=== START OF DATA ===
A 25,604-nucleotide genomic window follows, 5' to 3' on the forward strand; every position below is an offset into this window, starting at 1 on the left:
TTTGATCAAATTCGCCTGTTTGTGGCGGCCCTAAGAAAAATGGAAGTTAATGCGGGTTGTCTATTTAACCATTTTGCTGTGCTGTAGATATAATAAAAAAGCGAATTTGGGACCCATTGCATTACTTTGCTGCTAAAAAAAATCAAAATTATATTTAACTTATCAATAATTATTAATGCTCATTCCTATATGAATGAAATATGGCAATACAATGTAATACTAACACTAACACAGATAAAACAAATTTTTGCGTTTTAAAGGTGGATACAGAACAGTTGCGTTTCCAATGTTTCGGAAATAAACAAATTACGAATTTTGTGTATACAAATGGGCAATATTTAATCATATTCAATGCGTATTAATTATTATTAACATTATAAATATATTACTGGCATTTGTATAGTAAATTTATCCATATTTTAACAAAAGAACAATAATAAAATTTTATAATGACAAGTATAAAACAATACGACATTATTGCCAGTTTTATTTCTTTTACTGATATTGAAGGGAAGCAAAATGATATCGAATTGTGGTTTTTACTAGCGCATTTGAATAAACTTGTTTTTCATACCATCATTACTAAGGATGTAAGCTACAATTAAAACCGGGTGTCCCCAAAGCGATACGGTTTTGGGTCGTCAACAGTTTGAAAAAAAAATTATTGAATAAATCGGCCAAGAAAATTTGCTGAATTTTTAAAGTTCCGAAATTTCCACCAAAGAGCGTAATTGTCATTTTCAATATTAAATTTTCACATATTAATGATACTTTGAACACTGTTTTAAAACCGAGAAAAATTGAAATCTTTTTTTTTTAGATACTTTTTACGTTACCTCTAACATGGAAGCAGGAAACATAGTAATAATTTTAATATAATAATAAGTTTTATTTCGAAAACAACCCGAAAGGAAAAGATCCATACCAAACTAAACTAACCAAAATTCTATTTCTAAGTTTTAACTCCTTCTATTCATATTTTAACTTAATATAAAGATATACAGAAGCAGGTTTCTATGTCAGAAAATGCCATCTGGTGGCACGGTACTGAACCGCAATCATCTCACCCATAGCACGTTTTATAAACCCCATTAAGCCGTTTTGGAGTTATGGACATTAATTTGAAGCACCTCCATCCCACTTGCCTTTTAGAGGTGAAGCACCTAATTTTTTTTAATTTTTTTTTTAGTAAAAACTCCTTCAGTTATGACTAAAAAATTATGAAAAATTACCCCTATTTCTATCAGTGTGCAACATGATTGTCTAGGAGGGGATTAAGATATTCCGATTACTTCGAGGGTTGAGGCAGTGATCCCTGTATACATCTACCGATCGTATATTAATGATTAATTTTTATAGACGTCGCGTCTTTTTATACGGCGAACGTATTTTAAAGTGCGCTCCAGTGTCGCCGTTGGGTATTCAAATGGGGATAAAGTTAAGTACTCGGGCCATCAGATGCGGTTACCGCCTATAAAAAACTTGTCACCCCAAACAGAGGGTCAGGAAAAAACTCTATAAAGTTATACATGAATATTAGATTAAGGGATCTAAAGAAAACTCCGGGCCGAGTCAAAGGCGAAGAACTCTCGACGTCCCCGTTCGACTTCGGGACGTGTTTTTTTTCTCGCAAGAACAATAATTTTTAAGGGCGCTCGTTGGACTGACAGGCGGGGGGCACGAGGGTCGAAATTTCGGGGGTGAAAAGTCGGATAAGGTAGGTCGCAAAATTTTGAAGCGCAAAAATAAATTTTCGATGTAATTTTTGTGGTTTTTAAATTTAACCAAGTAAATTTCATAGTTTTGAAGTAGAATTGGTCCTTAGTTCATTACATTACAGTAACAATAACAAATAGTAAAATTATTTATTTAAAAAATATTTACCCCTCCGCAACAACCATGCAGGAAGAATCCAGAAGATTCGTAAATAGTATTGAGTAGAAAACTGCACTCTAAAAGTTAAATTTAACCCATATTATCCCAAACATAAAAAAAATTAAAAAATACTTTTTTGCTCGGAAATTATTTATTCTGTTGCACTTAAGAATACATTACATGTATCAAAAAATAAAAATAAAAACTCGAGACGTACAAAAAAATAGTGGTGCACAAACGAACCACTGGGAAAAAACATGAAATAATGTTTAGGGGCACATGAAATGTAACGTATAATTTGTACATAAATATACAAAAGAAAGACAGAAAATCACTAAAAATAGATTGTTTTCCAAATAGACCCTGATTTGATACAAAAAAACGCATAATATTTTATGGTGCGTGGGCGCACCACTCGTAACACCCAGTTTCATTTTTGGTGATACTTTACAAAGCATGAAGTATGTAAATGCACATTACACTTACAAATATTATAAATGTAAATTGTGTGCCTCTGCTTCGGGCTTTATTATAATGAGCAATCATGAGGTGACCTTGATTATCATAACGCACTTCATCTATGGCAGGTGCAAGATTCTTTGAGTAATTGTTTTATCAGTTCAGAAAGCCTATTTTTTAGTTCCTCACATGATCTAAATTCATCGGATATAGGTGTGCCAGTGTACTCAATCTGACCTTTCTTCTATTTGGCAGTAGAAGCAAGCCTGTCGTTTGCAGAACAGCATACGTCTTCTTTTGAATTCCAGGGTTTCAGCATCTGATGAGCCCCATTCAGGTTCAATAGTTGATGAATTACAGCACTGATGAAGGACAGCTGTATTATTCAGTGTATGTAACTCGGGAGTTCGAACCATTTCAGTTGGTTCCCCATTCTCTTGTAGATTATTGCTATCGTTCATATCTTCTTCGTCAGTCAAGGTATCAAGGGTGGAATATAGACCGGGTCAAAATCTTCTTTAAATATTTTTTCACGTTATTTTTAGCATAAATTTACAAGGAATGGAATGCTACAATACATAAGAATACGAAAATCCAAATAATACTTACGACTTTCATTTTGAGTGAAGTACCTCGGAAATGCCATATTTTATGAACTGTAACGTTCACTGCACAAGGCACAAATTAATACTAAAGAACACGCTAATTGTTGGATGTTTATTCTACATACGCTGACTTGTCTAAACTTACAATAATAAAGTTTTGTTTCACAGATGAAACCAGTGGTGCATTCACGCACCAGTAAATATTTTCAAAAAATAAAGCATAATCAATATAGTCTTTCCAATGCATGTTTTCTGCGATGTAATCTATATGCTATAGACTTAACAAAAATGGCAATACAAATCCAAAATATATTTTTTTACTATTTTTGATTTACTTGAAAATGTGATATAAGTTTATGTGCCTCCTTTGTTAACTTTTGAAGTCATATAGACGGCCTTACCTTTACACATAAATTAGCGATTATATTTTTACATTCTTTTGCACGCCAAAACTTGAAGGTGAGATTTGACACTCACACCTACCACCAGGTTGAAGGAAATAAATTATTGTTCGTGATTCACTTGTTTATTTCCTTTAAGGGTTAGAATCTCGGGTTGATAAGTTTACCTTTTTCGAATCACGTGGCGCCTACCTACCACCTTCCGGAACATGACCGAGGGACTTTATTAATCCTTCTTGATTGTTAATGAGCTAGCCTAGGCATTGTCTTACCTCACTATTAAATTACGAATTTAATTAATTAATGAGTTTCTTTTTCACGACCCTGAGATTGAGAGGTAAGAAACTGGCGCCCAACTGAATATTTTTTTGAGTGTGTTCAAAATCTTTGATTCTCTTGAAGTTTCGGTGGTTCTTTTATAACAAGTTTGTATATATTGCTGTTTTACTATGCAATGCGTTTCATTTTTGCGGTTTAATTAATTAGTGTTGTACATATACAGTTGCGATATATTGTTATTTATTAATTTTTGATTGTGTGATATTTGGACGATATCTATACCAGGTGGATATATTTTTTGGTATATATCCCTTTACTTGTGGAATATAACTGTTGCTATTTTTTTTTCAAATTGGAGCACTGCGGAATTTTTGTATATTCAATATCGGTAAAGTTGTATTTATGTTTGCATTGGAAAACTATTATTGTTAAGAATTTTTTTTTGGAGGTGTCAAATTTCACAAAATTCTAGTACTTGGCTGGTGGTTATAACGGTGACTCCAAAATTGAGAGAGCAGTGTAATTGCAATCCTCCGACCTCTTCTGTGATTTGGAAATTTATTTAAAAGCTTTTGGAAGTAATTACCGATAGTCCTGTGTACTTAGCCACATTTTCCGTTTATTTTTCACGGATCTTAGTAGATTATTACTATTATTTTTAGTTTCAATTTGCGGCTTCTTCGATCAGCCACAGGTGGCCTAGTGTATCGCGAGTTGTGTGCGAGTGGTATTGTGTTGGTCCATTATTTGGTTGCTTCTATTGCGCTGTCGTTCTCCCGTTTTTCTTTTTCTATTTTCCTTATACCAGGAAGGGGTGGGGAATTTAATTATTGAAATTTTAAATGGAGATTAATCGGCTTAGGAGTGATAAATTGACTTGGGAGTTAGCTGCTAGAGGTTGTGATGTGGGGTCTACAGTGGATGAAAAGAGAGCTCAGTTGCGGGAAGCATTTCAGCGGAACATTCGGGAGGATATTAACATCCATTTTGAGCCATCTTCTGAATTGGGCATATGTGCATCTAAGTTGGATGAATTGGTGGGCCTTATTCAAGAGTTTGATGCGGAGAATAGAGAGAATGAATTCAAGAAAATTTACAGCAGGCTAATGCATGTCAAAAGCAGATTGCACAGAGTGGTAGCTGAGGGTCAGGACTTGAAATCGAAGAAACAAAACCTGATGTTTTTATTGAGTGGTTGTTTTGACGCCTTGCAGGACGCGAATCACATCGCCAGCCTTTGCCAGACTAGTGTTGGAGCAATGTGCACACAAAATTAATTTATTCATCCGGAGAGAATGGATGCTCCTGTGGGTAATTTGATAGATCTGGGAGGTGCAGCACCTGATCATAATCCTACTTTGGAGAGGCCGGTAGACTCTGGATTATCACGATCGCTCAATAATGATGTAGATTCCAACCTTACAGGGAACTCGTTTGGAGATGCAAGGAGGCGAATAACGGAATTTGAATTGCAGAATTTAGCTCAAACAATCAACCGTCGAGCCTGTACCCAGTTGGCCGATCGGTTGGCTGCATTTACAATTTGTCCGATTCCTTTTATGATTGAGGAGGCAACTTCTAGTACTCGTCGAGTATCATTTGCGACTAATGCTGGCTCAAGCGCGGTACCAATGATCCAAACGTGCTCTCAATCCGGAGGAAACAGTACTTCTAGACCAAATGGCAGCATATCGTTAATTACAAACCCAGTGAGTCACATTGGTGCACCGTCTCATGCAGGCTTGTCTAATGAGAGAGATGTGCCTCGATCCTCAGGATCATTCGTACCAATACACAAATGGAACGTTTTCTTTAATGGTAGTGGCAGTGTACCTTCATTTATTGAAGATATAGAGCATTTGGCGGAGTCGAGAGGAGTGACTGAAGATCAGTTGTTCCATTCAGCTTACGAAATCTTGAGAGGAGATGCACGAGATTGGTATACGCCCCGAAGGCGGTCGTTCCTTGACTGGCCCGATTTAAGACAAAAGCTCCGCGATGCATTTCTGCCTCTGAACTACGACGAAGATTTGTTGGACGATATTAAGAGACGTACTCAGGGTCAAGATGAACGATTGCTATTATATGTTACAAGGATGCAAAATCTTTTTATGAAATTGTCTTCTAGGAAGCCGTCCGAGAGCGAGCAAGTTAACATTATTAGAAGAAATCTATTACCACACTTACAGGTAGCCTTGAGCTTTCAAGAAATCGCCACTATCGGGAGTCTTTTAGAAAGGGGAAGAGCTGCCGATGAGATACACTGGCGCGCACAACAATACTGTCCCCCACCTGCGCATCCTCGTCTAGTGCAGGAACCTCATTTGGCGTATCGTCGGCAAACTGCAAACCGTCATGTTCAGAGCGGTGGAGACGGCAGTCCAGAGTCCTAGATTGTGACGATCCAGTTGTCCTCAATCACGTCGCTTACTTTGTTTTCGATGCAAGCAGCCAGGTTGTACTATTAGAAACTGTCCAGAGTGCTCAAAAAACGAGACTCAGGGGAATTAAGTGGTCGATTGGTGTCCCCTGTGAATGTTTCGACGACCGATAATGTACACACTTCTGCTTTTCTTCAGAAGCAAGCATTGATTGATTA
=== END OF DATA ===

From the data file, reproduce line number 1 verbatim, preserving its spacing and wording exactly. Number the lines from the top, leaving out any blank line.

A 25,604-nucleotide genomic window follows, 5' to 3' on the forward strand; every position below is an offset into this window, starting at 1 on the left: